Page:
Life in a Small Midwestern City

Breakfast over mimosas and a beautiful city-scape outside a twelfth floor window.

Walking to a trendy coffee shop with your favorite house-made cashew milk.

If this is what life looks like in a big city, what am I doing in Columbus, Indiana?

Yeah, I know that social media is a highlight reel, and city life isn’t always glamorous, but there is validity in the question. There are more state of the art gyms, more healthy food options, and more avenues for entertainment in virtually every city slightly larger than mine. I mean, a fun Friday night out in Indiana is a scavenger hunt in Walmart or a trip to the movie theatre. On Sundays, good luck getting a specialty cup of coffee, because most of the small shops close down. So with that said, what’s the draw? What’s the pull of a small town?

Part of it lies in the very reason why I think the small shops shut down on Sundays: family. I live in an environment that holds value in resetting and recharging with loved ones. While it may be frustrating when I want to pay for a caffeine kick, I think that it’s pretty great. I don’t have kids, but I hope that any future children of mine would get to grow up with a support system close by. Also, there may not be night clubs or fancy malls, but there are bonfires and soccer fields waiting for memories to be made.

Another very practical part of it is money. I live in a mansion compared to some of the tiny apartments that I see people in large cities live in, and I bet that I am more financially stable for it. My Mary Berry girl (my 2 year old beagle mix for any new readers) is adorable, but bless her energetic heart; she could never be cooped up in a compact place. I probably wouldn’t even have her. I’m not saying that one lifestyle is better than the other, but money definitely is a factor that you have to consider when deciding where to call home.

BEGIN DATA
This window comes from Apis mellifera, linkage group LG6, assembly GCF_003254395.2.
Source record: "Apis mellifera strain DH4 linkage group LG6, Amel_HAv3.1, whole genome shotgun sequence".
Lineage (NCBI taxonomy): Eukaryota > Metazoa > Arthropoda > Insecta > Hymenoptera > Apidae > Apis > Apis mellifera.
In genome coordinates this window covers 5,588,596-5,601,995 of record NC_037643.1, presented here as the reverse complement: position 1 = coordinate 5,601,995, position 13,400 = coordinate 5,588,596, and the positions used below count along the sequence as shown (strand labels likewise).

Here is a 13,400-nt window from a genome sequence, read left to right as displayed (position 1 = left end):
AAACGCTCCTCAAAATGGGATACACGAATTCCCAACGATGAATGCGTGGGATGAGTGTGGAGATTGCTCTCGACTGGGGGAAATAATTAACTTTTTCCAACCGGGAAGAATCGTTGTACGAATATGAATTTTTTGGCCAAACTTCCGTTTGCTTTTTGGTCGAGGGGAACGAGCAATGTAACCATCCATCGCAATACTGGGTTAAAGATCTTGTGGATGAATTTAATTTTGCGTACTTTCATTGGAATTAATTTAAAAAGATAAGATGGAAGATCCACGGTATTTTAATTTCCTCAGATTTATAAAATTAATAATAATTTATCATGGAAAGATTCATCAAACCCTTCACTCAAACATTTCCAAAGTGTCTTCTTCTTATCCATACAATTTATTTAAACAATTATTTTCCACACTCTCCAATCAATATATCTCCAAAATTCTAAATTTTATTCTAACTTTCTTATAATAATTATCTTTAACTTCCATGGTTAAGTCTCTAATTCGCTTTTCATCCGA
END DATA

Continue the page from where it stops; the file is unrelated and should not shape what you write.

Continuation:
I don’t know if I’ll ever move to a different city, state, or country. What I do know is that I am still me no matter where I go. I’ve thought before, “If I just moved somewhere that nobody but my husband knew me, then maybe things would be different… Maybe I wouldn’t get so sad or jealous, and maybe I would look at myself in a different light.” I do think that environments can cause a shift in perspective, but they aren’t a prescription for a deeper problem. They don’t change the face that you see when you look in the mirror, and thought patterns don’t get left at borders. What does help is surrounding yourself with people and places that share the same values as you and push you to prosper. My Saturday morning walks are on a paved trail and not on the beach, but those are the paths that I believe I am supposed to be on right now. If I need to go somewhere else, then I’ll take me there.

 

Evenings over a cup of tea and a beautiful neighborhood outside of my front door.

Walking on the same streets where I first fell in love.

 

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